Research Focus

Einstein's general theory of relativity offers the theoretical background to understand the dynamics of black holes, which are some of the most fascinating astronomical in the universe. When a pair of black holes collide, the very fabric of space-time shakes, and gravitational waves are created. My research is focused in preparing templates for the radiating signal by solving Einstein's equations of general relativity numerically, developing computer software and mathematical approximation algorithms. The computed gravitational wave signal can be used by gravitational waves observatories, such as LIGO (Laser Interferometer Gravitational-Wave Observatory) and LISA (Laser Interferometer Space Antenna) as waveform estimates for data analysis. Direct observation of gravitational waves will dramatically expand our knowledge of the Universe.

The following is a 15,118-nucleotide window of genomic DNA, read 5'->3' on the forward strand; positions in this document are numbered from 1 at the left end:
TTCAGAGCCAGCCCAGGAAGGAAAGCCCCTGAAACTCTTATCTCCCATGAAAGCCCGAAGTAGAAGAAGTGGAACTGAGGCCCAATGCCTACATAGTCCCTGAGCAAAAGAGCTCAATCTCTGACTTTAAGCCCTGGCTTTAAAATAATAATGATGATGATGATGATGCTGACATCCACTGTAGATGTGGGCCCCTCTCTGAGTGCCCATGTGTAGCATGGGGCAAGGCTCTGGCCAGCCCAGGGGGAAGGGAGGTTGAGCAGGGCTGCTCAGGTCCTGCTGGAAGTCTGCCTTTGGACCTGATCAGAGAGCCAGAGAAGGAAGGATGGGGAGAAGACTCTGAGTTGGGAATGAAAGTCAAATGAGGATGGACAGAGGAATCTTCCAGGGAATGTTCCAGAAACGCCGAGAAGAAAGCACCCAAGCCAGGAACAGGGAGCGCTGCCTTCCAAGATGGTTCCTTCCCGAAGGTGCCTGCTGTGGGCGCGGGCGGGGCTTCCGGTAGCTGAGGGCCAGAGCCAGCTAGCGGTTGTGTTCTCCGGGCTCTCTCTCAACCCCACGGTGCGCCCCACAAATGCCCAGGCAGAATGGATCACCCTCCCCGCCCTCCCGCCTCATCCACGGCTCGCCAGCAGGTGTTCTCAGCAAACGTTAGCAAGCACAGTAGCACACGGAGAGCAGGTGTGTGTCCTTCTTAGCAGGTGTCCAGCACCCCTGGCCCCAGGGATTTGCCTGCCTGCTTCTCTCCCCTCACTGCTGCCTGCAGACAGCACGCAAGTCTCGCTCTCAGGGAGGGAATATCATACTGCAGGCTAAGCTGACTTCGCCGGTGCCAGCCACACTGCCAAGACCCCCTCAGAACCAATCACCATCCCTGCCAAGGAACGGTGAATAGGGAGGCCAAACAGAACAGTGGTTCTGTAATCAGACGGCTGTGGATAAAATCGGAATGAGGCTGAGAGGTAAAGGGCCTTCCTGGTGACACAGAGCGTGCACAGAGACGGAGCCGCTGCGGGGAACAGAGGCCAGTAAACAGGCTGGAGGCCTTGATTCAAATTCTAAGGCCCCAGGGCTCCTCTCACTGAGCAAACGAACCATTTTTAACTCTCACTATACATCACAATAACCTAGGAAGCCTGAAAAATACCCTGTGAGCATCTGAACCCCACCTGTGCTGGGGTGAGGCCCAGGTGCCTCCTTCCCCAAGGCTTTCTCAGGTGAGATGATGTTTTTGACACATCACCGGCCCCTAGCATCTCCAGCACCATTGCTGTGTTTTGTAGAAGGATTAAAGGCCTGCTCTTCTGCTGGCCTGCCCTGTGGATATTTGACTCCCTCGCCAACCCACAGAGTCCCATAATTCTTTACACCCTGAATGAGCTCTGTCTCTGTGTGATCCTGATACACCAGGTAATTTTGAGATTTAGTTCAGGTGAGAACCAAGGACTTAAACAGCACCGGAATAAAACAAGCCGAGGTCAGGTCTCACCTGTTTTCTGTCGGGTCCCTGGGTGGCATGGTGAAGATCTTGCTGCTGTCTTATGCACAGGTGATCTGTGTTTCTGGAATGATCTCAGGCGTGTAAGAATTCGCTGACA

Research Topics

College of Science • One John Marshall Drive • Science Building 270 • Huntington, WV 25755
(304) 696-2372